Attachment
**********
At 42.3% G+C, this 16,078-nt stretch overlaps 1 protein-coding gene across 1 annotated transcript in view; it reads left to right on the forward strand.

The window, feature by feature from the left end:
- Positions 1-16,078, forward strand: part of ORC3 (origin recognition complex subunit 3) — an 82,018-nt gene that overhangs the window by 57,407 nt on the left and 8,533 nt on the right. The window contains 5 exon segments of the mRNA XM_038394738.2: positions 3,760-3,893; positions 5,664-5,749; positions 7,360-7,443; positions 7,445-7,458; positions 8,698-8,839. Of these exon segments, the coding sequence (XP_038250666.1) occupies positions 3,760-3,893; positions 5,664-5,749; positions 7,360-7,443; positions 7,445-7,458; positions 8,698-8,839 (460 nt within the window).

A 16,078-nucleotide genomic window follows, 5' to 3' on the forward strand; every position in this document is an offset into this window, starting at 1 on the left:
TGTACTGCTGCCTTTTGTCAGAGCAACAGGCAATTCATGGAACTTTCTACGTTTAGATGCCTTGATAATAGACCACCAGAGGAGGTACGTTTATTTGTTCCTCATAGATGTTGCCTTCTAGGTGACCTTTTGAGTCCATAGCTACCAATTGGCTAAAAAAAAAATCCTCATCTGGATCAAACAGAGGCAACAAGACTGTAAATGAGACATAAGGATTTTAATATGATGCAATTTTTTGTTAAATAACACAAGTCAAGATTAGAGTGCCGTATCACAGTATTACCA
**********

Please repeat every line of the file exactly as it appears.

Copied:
At 42.3% G+C, this 16,078-nt stretch overlaps 1 protein-coding gene across 1 annotated transcript in view; it reads left to right on the forward strand.

The window, feature by feature from the left end:
- Positions 1-16,078, forward strand: part of ORC3 (origin recognition complex subunit 3) — an 82,018-nt gene that overhangs the window by 57,407 nt on the left and 8,533 nt on the right. The window contains 5 exon segments of the mRNA XM_038394738.2: positions 3,760-3,893; positions 5,664-5,749; positions 7,360-7,443; positions 7,445-7,458; positions 8,698-8,839. Of these exon segments, the coding sequence (XP_038250666.1) occupies positions 3,760-3,893; positions 5,664-5,749; positions 7,360-7,443; positions 7,445-7,458; positions 8,698-8,839 (460 nt within the window).

A 16,078-nucleotide genomic window follows, 5' to 3' on the forward strand; every position in this document is an offset into this window, starting at 1 on the left:
TGTACTGCTGCCTTTTGTCAGAGCAACAGGCAATTCATGGAACTTTCTACGTTTAGATGCCTTGATAATAGACCACCAGAGGAGGTACGTTTATTTGTTCCTCATAGATGTTGCCTTCTAGGTGACCTTTTGAGTCCATAGCTACCAATTGGCTAAAAAAAAAATCCTCATCTGGATCAAACAGAGGCAACAAGACTGTAAATGAGACATAAGGATTTTAATATGATGCAATTTTTTGTTAAATAACACAAGTCAAGATTAGAGTGCCGTATCACAGTATTACCA